Civil Plaintiff

International Vitamins Corporation Settles Civil Fraud Lawsuit for $22.8 Million

Damian Williams, the United States Attorney for the Southern District of New York, AnnMarie R. Highsmith, Executive Assistant Commissioner for U.S. Customs and Border Protection’s (“CBP”) Office of Trade, and Francis Russo, Director of CBP Field Operations New York, announced today that the United States has filed and settled a civil lawsuit against International Vitamins Corporation (“IVC”), a United States-based company that imports and sells vitamins and nutritional supplements from China.  The settlement resolves claims that, for years, IVC defrauded the United States by misclassifying more than 30 of its products under the Harmonized Tariff Schedule (“HTS”) in order to avoid paying customs duties and by failing to pay back duties owed to the United States even after IVC finally corrected its longstanding misclassifications.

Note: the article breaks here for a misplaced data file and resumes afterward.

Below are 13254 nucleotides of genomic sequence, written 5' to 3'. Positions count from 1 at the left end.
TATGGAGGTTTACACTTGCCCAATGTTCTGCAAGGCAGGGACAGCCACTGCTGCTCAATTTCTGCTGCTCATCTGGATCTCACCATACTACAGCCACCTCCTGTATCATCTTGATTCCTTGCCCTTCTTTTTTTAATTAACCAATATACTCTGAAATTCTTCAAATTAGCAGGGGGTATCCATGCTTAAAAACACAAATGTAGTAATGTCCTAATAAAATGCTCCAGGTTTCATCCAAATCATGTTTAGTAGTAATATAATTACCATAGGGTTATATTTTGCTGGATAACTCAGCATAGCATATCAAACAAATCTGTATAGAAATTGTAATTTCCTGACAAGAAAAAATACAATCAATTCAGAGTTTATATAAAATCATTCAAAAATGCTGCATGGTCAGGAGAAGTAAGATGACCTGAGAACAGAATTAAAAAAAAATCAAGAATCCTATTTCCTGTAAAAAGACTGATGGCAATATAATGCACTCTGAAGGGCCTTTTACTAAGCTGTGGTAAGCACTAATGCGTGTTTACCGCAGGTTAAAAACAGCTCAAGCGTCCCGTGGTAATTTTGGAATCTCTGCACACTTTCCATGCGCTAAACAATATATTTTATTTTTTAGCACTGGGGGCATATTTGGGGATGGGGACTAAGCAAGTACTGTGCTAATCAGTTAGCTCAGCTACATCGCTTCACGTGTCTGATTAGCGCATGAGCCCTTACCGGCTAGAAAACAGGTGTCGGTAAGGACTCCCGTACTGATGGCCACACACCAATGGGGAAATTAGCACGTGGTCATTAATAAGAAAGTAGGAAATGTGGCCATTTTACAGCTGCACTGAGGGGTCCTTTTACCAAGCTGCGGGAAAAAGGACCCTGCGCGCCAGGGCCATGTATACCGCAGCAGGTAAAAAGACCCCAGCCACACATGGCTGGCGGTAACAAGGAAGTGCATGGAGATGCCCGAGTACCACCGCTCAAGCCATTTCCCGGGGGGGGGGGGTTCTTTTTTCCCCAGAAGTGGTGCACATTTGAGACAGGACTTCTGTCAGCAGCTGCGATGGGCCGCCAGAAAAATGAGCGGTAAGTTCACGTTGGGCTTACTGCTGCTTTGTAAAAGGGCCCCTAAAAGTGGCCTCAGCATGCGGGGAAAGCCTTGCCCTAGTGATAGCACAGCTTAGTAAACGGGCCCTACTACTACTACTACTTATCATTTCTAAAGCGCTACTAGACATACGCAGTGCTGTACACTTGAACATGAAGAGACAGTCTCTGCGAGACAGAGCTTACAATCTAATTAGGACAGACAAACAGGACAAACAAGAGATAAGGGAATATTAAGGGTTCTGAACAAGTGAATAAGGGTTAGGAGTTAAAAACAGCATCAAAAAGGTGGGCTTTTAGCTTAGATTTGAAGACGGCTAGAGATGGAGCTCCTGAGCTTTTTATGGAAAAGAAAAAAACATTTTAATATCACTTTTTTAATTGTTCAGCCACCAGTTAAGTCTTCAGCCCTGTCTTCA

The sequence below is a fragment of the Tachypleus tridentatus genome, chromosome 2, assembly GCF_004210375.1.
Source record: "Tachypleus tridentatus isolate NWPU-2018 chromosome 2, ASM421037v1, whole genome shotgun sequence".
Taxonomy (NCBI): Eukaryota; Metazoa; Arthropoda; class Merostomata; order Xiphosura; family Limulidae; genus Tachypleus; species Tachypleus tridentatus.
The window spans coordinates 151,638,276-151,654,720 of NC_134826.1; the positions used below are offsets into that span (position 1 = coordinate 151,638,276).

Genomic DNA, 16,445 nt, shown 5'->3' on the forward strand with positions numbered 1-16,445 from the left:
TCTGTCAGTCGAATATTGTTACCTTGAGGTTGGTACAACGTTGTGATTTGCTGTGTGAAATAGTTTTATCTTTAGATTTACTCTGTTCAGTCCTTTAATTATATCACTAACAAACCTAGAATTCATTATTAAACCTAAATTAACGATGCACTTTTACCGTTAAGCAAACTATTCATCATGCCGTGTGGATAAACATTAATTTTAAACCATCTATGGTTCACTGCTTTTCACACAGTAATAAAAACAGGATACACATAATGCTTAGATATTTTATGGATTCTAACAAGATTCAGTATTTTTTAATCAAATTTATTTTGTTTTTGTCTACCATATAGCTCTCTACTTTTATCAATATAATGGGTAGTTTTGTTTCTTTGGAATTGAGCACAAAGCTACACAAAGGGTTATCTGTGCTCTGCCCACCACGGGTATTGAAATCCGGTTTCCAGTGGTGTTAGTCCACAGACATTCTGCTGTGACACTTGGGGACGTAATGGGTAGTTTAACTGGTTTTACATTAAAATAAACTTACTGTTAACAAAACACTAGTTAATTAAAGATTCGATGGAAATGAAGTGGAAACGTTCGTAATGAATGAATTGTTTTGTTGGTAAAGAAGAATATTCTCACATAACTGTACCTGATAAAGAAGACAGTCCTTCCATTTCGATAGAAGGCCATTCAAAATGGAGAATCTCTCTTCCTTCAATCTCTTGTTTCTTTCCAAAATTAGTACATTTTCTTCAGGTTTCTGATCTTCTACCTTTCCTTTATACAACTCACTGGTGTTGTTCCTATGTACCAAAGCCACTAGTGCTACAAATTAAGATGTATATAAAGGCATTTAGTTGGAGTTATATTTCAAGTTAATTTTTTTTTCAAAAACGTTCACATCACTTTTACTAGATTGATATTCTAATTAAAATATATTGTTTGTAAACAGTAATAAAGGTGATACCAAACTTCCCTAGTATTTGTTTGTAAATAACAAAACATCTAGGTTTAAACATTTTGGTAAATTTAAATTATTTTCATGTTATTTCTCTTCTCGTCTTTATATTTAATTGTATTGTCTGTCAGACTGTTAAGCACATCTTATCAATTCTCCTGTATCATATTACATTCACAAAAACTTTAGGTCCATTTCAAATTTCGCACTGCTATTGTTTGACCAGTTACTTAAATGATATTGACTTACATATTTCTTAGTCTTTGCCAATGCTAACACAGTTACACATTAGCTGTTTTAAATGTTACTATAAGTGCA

Under the settlement agreement approved by U.S. District Judge Mary Kay Vyskocil, IVC will pay $22,865,055 to the United States.  As part of the settlement agreement, IVC also made admissions regarding its conduct.  IVC admitted that, between 2015 and 2019, it utilized HTS classifications for 32 products it imported from China (the “Covered Products”) that carried duty-free rates, even though those products, if accurately classified, would have been subject to the payment of duties.  IVC also admitted that even after it retained a consultant in 2018 who informed IVC that it had been misclassifying the Covered Products, IVC did not implement the correct classifications for over nine months and never remitted duties that it had underpaid to the United States because of its misclassification of the Covered Products.

U.S. Attorney Damian Williams said: “IVC engaged in a fraudulent scheme to avoid customs duties owed to the United States by misclassifying many of its products as duty-free when importing them from China.  Worse yet, IVC made no effort to right its wrongs even after acknowledging internally that it had underpaid millions of dollars of duties owed.  This Office is committed to combatting customs fraud by holding companies accountable when they attempt to avoid paying what they owe when importing goods from abroad.”

Read the source article at justice.gov

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